Toyota score 1–2 at rain-soaked home race

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Toy­ota Gazoo Rac­ing record­ed a one-two fin­ish at their home race, the 6 Hours of Fuji, which was cut short by rain and severe fog in south­ern Japan. Vic­to­ry went to Sébastien Bue­mi, Kazu­ki Naka­ji­ma and Antho­ny David­son in the #8 TS050 Hybrid ahead of Mike Con­way, Kamui Kobayashi and José-Maria López in the #7 machine.

The race began in chal­leng­ing con­di­tions, with Race Direc­tor Eduar­do Fre­itas opt­ing to start the cars behind the safe­ty car. It was a wise deci­sion, the first of many – includ­ing a fur­ther five safe­ty car peri­ods and numer­ous full-course yel­low pro­ce­dures – from race con­trol over what must have been a chal­leng­ing six hours.

The pair of Toy­otas made an impres­sive start once the race final­ly got going, clear­ly enjoy­ing a pace advan­tage in damp con­di­tions over the pair of Porsche 919 Hybrids. How­ev­er, one red flag peri­od and numer­ous safe­ty cars for acci­dents and gen­er­al weath­er con­di­tions, with fog rolling in and out and reduc­ing vis­i­bil­i­ty to mere meters at times, saw the Toy­otas’ advan­tage repeat­ed­ly pegged back.

Before the race we tar­get­ed a one-two fin­ish so I’m real­ly pleased that we achieved it,” said Kazu­ki Naka­ji­ma after the end of the race. “It’s a great result for the whole team; I am very hap­py with the job every­one did. I think we deserved the win because we had good pace in the wet con­di­tions.”

The red flag came out again due to fog with one hour of the race remain­ing and, despite the race organ­is­ers’ efforts to restart before the end of the sched­uled six-hour peri­od, anoth­er wave of mist swept across the Fuji cir­cuit, result­ing in the race being offi­cial­ly end­ed with 14 min­utes left on the clock. With cars hav­ing com­plet­ed 75% of the race dis­tance (but only just), full points were able to be award­ed.

This vic­to­ry marked Toyota’s fifth in six years at the 6 Hours of Fuji – an impres­sive return on its home cir­cuit. “It is fan­tas­tic to stand in the cen­tre of the podi­um again for our third win of the sea­son. We have fought very hard to achieve this, and it is even more spe­cial here at our home race,” Team Pres­i­dent Hisa­take Mura­ta said.

There was dra­ma in GTE Pro, with the cham­pi­onship-lead­ing #67 Ford GT of Andy Pri­aulx and Har­ry Tinck­nell expe­ri­enc­ing a high­ly event­ful six hours. The pair had been run­ning in sec­ond at the end of the first hour, but Tinck­nell was giv­en a 60-sec­ond stop/go penal­ty for exit­ing the pits while the red light was show­ing, which rel­e­gat­ed the Ford back down the order.

Lat­er, Pri­aulx made con­tact with one of the Porsche 911 RSRs and, short­ly after­wards, lost con­trol of his Ford at the first turn, land­ing in the bar­ri­ers after seri­ous con­tact with the bar­ri­ers. The Ford Chip Ganas­si Team UK mechan­ics man­aged to fixed the car up to fin­ish the race, but the 0.5-point haul may cost the British pair­ing dear­ly in the fight for the inau­gur­al FIA GT World Endurance Dri­vers Cham­pi­onship.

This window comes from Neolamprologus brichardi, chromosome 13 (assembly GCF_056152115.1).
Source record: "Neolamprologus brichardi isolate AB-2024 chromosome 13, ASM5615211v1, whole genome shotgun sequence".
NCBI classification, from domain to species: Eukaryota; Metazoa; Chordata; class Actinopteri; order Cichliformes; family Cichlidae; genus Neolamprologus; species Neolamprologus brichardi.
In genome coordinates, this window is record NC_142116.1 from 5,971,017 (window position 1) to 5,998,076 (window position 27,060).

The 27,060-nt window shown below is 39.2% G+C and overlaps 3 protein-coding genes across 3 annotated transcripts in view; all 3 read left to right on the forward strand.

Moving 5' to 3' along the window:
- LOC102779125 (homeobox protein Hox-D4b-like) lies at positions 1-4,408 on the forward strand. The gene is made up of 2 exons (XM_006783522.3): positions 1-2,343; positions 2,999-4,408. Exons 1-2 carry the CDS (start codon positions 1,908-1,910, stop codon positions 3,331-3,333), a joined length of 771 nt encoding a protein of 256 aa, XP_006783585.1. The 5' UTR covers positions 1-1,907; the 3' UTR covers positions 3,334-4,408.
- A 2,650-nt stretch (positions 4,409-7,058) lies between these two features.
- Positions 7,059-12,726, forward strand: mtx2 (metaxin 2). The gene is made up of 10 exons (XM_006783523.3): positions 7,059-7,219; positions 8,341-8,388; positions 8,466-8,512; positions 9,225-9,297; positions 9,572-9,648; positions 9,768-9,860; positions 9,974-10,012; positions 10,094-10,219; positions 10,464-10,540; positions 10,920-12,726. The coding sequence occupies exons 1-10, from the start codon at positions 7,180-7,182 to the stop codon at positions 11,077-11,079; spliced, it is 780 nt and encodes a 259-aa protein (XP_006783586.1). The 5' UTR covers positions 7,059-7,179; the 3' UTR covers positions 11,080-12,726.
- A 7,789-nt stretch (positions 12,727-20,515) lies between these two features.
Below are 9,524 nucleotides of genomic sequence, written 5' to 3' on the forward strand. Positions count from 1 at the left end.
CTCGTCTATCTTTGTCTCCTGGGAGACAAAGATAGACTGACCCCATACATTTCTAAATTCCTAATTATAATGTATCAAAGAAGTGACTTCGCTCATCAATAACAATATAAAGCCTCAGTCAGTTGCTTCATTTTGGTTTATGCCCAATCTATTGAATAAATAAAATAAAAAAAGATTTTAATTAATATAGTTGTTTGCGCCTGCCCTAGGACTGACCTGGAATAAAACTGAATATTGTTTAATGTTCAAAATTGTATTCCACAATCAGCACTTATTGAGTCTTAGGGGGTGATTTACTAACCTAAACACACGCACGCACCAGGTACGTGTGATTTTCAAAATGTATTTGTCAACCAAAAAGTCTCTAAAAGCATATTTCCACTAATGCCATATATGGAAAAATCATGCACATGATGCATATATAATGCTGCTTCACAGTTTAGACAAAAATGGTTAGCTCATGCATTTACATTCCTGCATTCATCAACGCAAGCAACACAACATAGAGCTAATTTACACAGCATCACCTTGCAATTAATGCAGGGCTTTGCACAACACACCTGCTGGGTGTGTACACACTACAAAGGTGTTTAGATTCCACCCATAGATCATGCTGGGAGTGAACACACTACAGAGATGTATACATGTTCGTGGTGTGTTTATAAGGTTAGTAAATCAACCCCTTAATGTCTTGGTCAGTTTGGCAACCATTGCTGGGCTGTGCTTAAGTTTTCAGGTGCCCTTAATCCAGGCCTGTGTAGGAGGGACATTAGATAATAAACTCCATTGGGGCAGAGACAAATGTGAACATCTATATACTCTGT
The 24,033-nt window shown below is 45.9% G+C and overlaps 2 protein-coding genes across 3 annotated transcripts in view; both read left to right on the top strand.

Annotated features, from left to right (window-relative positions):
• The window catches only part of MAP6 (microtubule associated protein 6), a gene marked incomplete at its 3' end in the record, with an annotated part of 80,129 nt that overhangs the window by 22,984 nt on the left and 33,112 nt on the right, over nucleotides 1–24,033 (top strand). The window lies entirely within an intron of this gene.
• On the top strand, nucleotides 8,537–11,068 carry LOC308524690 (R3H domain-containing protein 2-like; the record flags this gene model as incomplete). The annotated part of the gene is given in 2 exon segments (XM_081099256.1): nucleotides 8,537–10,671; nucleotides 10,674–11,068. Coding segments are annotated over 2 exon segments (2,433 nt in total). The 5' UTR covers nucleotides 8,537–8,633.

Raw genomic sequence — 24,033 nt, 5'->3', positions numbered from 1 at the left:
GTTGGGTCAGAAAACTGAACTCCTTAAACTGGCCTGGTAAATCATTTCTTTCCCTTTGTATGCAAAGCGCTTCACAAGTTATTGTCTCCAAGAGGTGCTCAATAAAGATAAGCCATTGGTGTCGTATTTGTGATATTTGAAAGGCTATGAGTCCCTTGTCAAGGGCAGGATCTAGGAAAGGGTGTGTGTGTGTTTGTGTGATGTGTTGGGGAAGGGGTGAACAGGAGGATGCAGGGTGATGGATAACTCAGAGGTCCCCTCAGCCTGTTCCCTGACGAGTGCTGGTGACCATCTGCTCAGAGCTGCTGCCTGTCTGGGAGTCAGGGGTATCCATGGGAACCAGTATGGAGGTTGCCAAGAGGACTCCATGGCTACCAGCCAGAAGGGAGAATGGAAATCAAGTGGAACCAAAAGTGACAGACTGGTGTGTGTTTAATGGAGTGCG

The race was won by the #51 AF Corse Fer­rari 488 of James Cal­a­do and Alessan­dro Per Gui­di, which over­took the #91 Porsche 911 RSR of Makowiecki/Lietz just before the sec­ond red flag. This marks Cal­a­do and Per Guidi’s third vic­to­ry of the sea­son and sees the Fer­rari pair­ing soar to the top of the GT dri­vers’ cham­pi­onship.

Vic­to­ry in LMP2 went to the #31 Vail­lante Rebel­lion of Julien Canal, Bruno Sen­na and Nico­las Prost, with the var­i­ous stop­pages and out-of-sync pit stops play­ing hav­oc with team strat­e­gy. The #36 Sig­nat­e­ch Alpine Mat­mut car had also been in con­tention for the win at times, but Nico­las Lapierre, Gus­ta­vo Menezes and Andre Negrao had to set­tle for their fourth podi­um in four races in sec­ond. Third went to the cham­pi­onship-lead­ing #38 Jack­ie Chan DC Rac­ing car of Ho-Ping Tung, Oliv­er Jarvis and Thomas Lau­rent.

There was con­tro­ver­sy, too, with the #24 CEFC Manor TRS Rac­ing car of Jean-Eric Vergne mak­ing con­tact with the #13 Vail­lante Rebel­lion of Math­ias Beche just before one of the restarts on the start/finish straight. It was an unnec­es­sary inci­dent for which both dri­vers were pun­ished post-race (Vergne with a sus­pend­ed stop/go penal­ty and Beche with a warn­ing), but just three cor­ners lat­er Beche appeared to mis­judge a pass in traf­fic and sent him­self career­ing into the bar­ri­ers and retire­ment after con­tact with the CEFC Manor TRS Rac­ing car. If that wasn’t enough, the #13 car – although a retire­ment – was sub­se­quent­ly dis­qual­i­fied due to a dri­ver time infrac­tion.

In GTE Am, Thomas Flohr, Francesco Castel­laci and Miguel Moli­na took their first vic­to­ry of the sea­son for the #54 Spir­it of Race Fer­rari 488 after two podi­ums in the last three races. The #61 Clear­wa­ter Rac­ing Fer­rari fin­ished sec­ond, while the cham­pi­onship-lead­ing #77 Dempsey-Pro­ton Rac­ing Porsche 911 RSR round­ed out the top three.

© FIA WEC / ADRENALMEDIA.COM – Mar­cel Langer / Mar­ius Heck­er